What is renewable energy and where does it come from?

In a time of global power reconstruction, the future of energy generation is extremely uncertain. Fossil fuels have already been given their last rites and far too much reliance has already been placed on uranium stores. Our hope as a planet is to invest more time and effort into generating gas and electricity through renewable means, which has been done in recent years to a degree. Using a number of methods, countries worldwide have set green targets that they are required to hit in order to protect the environmental integrity of their nations. In this article you’ll find the most popular forms of renewable energy and how they are being used in the United Kingdom today.

Wind Energy

Wind energy is the number one form of renewable electricity in the UK. It currently makes up around 9.5% of all electricity generated. Without a doubt you will have seen the giant fan-type-turbines that are now peppered around our landscape, but however you feel about their aesthetic appearance, they are a vital part of 21th century Britain. Wind turbines use naturally occurring winds to turn their generators and convert kinetic energy into useable electricity.

As a nation, the United Kingdom is a perfect match for wind energy. There are a number of spots dotted around the country that are absolutely perfect for optimal wind performance, which is part of the reason why wind is our number one source for renewable electricity. Although this is the case here, it is not in other countries around the world. Certain countries are definitely more suited to specific renewable types, and in areas around the world that aren’t ‘blessed’ with high wind levels, wind energy just isn’t viable.

The average 2 – 3 MW commercial wind turbine costs around £3.1 million to construct and erect, which not only means that this kind of energy generation can only be undertaken by those countries with strong economical backing, but it can also be an offputting idea for profit margins considering how much more cheaply electricity can be generated through unsustainable sources.

Solar Energy

Likely the second thing you think of when asked about renewable energy, solar panels contribute a surprisingly low figure to the UK’s energy mix. This minute contribution, however, does not include the sheer amount of individual households that are using their own initiative to harness the power of solar panels, eliminating their electricity bills and doing their bit for the environment. Solar panels work by converting the sun’s rays into usable electricity. At any one time, the earth receives around 173,000 terawatts of energy from the sun, which is 10,000 times more than the entire world uses. Of course, we don’t even harness a single percent of this potential. If we were to just harness 0.01% of this, we would be able to power the entire world on solar.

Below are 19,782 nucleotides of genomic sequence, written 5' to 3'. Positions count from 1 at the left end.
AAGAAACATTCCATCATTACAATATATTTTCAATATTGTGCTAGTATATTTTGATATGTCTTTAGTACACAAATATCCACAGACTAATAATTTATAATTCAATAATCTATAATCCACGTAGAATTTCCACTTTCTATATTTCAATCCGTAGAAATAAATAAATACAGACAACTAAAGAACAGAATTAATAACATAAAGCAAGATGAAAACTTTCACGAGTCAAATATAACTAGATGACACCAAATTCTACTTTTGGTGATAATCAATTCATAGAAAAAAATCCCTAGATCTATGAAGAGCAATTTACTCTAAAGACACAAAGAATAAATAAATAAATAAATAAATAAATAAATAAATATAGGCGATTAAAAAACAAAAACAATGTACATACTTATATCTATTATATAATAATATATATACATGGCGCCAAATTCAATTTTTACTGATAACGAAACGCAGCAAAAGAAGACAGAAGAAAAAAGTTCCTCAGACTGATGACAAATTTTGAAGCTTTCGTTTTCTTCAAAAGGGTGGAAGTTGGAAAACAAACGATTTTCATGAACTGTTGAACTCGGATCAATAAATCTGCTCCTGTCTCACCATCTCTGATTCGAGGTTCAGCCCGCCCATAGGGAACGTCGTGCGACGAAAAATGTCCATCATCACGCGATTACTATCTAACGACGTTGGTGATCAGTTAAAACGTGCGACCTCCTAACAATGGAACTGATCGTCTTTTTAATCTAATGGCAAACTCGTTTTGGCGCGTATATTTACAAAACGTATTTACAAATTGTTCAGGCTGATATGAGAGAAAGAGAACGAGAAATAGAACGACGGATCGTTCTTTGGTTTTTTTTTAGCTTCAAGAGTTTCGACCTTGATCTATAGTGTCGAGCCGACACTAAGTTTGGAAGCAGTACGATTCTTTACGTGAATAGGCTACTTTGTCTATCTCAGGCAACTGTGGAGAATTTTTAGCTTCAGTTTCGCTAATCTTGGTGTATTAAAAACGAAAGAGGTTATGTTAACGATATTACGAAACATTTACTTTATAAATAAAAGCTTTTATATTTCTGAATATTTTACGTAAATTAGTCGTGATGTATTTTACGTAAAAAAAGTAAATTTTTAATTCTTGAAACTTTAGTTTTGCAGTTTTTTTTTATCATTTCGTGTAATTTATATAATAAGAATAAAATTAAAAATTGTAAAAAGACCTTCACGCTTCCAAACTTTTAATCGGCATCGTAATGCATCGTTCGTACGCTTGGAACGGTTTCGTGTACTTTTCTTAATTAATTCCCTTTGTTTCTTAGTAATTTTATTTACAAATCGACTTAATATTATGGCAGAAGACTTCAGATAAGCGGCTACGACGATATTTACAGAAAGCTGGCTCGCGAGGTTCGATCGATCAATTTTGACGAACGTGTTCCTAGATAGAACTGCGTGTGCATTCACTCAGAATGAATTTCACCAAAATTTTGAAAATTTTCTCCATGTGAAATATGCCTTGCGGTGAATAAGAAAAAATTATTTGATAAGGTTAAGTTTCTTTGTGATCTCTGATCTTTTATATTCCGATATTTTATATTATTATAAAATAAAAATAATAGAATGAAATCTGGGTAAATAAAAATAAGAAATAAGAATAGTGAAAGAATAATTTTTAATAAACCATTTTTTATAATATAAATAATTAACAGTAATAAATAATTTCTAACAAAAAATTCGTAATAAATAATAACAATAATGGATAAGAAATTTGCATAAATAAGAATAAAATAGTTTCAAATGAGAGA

Having a solar panel system on your home can be quite costly to begin with; however, the benefits thereafter are 100% worth it. For the average home, a 4 kW system is enough to cover all electrical usage. You would, in addition need a solar battery to store extra electricity for times of low light, which would result in an additional cost. So, for this whole setup, you’d be looking at around £9000, which would take around 18 years to see a ROI on.

100% renewable energy tariffs

Moving on to what you can do yourself. Although we haven’t spoken about hydropower, geothermal or any of the other renewable energy types, we think it would be perhaps more beneficial to state what you can do to make a difference.

As mentioned above, energy companies are now being placed under the microscope as renewable targets are demanded from the various worldwide environmental organisations. As such, many have decided to offer green tariffs that’s supplies are generated wholly from renewable sources. Some suppliers, such as ‘SmartestEnergy’, have even given customers the option to choose exactly which source they would like their energy to come from.

This may sound like an absolutely fantastic breakthrough for renewable energy, which it is, but there is one slight caveat: when you sign up for a green energy tariff, you don’t physically receive a new electricity supply. Your electricity is still coming from the same distribution network that is not operated by your supplier. What changes is the electricity that is put into the grid. Instead of you, essentially, ordering 3,000 kWh of electricity from fossil fuel generation each year, you are order that amount from renewables, which will then be pumped into the grid to be distributed accordingly.

Many of the big six companies are still yet to provide a 100% renewable energy tariff. This is perhaps because they are focusing more on their overall energy mix, which is going in the right direction. The key thing, though, is to not be off-put by the smaller names. Each supply is exactly the same; the only thing that changes is the name on your bill and the price, which is generally cheaper coming from the independent companies.

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